There is also a French cultural centre (Alliance Francaise), a British Council and German Goethe Institute (DAAD and Bosch foundation), and a Korean Cultural Centre.
The most conspicuous architectural feature of the central part of the city is the Cathedral of Virgin's Nativity (1860–1887), designed by Konstantin Thon.
Rostov-on-Don's libraries include:The Don State Public Library,
Central Library named after Maxim Gorky,
Regional Children’s Library named after V.M. Velichkina
Rostov Regional Special Library for the Blind,
Scientific Library of the Medical University,
Central State Children’s Library named after Lenin
Children’s Library named after A.S. Pushkin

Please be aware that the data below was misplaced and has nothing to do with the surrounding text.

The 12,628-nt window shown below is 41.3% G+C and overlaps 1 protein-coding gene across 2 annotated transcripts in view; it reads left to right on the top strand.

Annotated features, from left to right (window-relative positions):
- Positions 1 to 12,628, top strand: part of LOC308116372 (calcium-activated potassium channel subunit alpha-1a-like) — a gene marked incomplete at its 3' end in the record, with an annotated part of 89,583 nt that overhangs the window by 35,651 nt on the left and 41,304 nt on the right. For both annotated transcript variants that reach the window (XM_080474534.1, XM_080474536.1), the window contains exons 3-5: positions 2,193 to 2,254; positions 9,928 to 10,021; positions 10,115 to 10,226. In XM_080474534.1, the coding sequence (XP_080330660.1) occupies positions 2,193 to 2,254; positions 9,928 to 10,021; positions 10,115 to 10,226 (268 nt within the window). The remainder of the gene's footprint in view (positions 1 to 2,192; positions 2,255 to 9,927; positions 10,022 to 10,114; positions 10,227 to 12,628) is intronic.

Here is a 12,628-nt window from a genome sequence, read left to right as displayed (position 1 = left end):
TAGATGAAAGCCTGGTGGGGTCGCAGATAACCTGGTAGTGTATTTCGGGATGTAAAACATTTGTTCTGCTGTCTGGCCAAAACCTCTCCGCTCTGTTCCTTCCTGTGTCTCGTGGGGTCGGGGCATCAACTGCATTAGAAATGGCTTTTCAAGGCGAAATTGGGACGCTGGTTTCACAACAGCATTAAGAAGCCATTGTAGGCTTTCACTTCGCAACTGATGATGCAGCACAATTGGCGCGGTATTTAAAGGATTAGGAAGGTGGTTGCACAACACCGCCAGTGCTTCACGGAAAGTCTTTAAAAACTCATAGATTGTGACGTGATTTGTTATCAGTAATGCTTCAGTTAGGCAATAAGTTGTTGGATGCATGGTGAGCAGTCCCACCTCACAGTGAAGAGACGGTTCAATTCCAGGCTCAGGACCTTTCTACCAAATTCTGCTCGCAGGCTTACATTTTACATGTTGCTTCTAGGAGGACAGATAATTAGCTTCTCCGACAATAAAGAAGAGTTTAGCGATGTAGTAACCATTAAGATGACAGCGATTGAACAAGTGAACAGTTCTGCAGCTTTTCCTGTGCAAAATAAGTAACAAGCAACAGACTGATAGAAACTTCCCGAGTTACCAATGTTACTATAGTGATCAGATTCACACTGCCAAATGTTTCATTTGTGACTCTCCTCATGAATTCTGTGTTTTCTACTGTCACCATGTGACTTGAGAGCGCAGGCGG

Children’s Library named after Mayakovsky
South-Russian Don State Public Library.
In the Academic Drama Theater named after Maxim Gorky works Mikhail Bushnov, who is the national artist of the USSR and an honorary citizen of Rostov-on-Don.Maxim Gorky Academic Drama Theater
Rostov State Puppet Theater
Rostov Regional Academic Theater of the Youth
Rostov Musical Theater
Kim Nazaretov jazz center
The small collections of the Art Gallery and the Museum of Arts include some works by Repin, Surikov, Perov, Levitan, Aivazovsky as well as of modern Rostov artists.Museum of Local Lore
Rostov Regional Museum of Fine Arts
Museum of Fine Arts on Dmitrovskaya
Museum of Russian & Armenian Friendship
Pioneer and Railway Museum and Children's Railway